Solutions to jobs that exist but customers are dissatisfied with, especially those where customers have accepted the status quo and given up on their dissatisfaction, can become latent needs.

Idea generation is more likely to produce good ideas if the issues are clear.

From the solution map, we can identify the issues from various perspectives.

For example, when you go shopping after planning the menu for dinner, you have to carefully check the ingredients you currently have stored in your house and put the missing items on your shopping list.

If the refrigerator is the main storage area, the amount of shopping will be limited by how much more can be stored, but if we rely on the intuition of the housewife or husband to determine how much can be stocked up, the level of satisfaction can still be increased.

By putting ourselves in the customer’s shoes and considering the room for improvement for the desire to evolve, we can organize the issues for idea generation and come up with ideas from there.



Realization of ideas through open innovation


In the process of discovering the business ecosystem from the solution map and coming up with issues aimed at the customer’s desire for evolution (higher-level jobs) in the entire ecosystem, the idea generation process involves a wide range of ideas that could not have been considered in the past with idea generation focused only on the company’s own products.

There are cases where the solution to the job can be solved within the company’s own products, and cases where the solution cannot be solved by the company alone.

In other words, there is a limit to the number of ideas you can come up with on a layman’s basis if you don’t have the technology or know-how to solve the problem in-house.

This is why collaboration with other companies, in other words, open innovation, is necessary.

Open innovation partners

There are three patterns of open innovation, depending on the collaboration partner.

  • Collaboration between industry and academia
  • Partnering with or acquiring a venture company
  • Alliances between companies

When promoting open innovation, the following factors must be taken into consideration

  • Cost of procurement of ideas and technologies
  • Profit sharing
  • Whether or not the company can monopolize the technology and know-how

I think this is the most important point.

Universities and public research institutes tend to have high quality technology and know-how, but due to their public nature, it is difficult to monopolize them.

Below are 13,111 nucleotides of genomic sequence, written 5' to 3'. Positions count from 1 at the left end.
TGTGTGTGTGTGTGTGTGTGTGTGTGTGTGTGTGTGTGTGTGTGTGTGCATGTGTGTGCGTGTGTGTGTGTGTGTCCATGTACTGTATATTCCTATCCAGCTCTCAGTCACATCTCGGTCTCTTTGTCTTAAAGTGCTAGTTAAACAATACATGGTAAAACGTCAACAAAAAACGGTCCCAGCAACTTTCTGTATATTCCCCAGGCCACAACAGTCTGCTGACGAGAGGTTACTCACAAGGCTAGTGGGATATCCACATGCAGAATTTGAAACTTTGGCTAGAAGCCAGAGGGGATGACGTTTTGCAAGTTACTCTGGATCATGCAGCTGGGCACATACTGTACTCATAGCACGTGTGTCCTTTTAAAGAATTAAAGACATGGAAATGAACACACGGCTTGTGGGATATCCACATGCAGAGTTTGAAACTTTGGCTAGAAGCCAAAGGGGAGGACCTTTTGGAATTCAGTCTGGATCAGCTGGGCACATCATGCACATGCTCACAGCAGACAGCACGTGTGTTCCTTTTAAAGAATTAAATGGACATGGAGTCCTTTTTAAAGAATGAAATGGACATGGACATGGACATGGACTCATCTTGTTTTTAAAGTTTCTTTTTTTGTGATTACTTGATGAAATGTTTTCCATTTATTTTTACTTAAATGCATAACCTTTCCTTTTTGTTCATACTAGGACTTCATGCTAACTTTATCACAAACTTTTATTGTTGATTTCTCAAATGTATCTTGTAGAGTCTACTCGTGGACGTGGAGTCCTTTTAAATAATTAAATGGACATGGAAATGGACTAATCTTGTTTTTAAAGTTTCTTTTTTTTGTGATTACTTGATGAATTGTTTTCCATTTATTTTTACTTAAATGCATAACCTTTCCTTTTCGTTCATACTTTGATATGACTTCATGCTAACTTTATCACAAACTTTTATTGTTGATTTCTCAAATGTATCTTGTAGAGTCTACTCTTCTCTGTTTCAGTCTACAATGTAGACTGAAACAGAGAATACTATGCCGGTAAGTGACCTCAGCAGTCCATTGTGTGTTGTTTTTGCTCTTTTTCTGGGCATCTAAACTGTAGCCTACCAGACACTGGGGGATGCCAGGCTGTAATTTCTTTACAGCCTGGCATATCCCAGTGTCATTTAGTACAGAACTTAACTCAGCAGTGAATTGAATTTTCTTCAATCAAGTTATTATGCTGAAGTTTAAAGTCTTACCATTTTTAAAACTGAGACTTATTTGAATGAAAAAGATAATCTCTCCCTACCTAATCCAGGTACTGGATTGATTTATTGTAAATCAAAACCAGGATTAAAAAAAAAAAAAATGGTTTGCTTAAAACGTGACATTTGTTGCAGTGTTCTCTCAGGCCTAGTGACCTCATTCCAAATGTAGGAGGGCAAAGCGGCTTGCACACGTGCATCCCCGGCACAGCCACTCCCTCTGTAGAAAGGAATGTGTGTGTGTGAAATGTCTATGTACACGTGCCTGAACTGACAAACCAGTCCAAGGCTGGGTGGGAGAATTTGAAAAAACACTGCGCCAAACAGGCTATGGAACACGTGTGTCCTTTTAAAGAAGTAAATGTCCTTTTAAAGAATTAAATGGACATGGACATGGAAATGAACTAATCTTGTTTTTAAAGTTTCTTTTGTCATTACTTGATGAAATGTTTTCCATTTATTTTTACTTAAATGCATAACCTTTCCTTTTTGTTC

Alliances between companies increase the possibility of monopolization if the interests of both parties coincide, but it is most likely that both parties will not compromise on profit sharing, and the total procurement cost may be higher.

The number of venture companies is increasing in Japan these days, and they are promising. However, good venture companies are sometimes surrounded by large companies with their financial power, and it may be difficult for small and medium-sized companies to cultivate an eye for finding the rough stones that no one else has set eyes on.

In any case, I think it is important to keep your antennae open from a broad perspective, rather than narrowing down your search to a single partner.

You must spare no effort in finding partners without wavering from the issues you have derived from the solution map and the ecosystem.

Do not lose sight of your company’s points of differentiation

When finding a partner, you must never forget that you must not only get something from them, but you must also have your own strengths.

In open innovation, it sometimes happens that you only think about getting something that you don’t have, and the partnership doesn’t go well, or the other party tries to partner with another company, or you lose your advantage in profit sharing.

The most ideal idea is to combine the other party’s technology and know-how with your own proprietary technology and know-how to increase customer value.

Be very aware that without a win-win relationship, collaboration is unlikely to proceed, and without your own points of differentiation, you will be easily imitated and will not have a competitive advantage.

When creating a job story, it is essentially important not to be too conscious of the product, but I believe that creating a solution map with a little awareness of the collaboration between the inside and outside of your product will lead to well-balanced idea generation.